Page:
Personalities | Pink Floyd | The Collaborative Era (1973) | Key Events


Le Pink Floyd Ballet

Pink Floyd’s collaboration with ballet producer Roland Petit was first mooted in 1970, and Dave Gilmour and even Floyd’s manager Steve O’Rourke had talked enthusiastically about working with a 106 piece orchestra and the world-famous dancer Rudolf Nureyev. When performed for French TV on 14 January 1971 the dancers moved to ‘Set The Controls For The Heart Of The Sun’ and ‘Careful With That Axe, Eugene’. Petit re-staged the ballet in 1973 and this music was used again as was ‘Echoes’ and ‘Obscured By Clouds’. Part of the first performance was broadcast on French TV on 14 January 1973.


The Dark Side Of The Moon Tour Begins

Pink Floyd embarked on two extensive US tours in 1973. The first opened at the Dane County Memorial Coliseum in Wisconsin on 4 March and these 16 dates ended on 24 March 1973 in Atlanta, Georgia, the day their new album The Dark Side Of The Moon was released Stateside. The band were augmented by three backing singers and Gilmour’s former Joker’s Wild band-mate Dick Parry whose saxophone was a vital part of the track ‘Money’. After three UK performances Floyd returned to the States for a further 13 stadium dates. As well as quadraphonic sound, the visual spectacle that included dry ice, flares, rising platforms, mobile spotlights, strobes and lasers was equal to old favourites like ‘Obscured By Clouds’ and the breathtaking music from their latest album.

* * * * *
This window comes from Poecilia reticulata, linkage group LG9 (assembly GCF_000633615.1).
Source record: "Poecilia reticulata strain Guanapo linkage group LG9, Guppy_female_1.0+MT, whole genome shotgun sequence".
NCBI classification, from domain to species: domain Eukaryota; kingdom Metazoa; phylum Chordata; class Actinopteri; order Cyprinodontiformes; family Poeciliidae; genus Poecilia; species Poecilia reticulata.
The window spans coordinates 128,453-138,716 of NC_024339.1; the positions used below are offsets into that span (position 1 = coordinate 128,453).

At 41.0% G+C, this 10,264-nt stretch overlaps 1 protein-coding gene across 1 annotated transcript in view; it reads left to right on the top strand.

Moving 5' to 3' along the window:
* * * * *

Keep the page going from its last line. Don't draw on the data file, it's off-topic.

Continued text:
The Dark Side Of The Moon

Fittingly, the world premiere of The Dark Side Of The Moon was held at the Planetarium in Baker Street, London, a location the Floyd had always wanted to use as a venue. Sadly, Floyd only appeared as four cardboard cutouts in reception, although Rick Wright was in attendance. The album was played to journalists in the Planetarium itself, although their positive reviews meant little as Dark Side took on a life of its own as fans and even those who had not previously been into the band were eager to hear this seminal album. Musically, this reflection on the pressures of life was a tour de force. From the stately ‘Breathe’ and ‘The Great Gig In The Sky’ to the sprightly torque of ‘Time’ every track was – and remains – a classic. Hipgnosis’s cover art – the famed rainbow prism – matched the sheer genius inside. One (rejected) cover idea was to feature Marvel Comics’ Silver Surfer riding a wave, to emulate the Crystal Voyager film shown during live Floyd performances, Storm Thorgerson said in 2003.



Although Dark Side shot to the top of the American album charts, Capitol wanted Floyd to break the AM Top 40 radio market and this meant releasing a single. As Floyd considered themselves an albums’ band and had not released a 7-inch since 1968, they had to be persuaded by the label and manager Steve O’Rourke. The band relented and ‘Money’/‘Any Colour You Like’ reached the US Top 20 in June. Floyd...

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Source: Pink Floyd Revealed, by Ian Shirley


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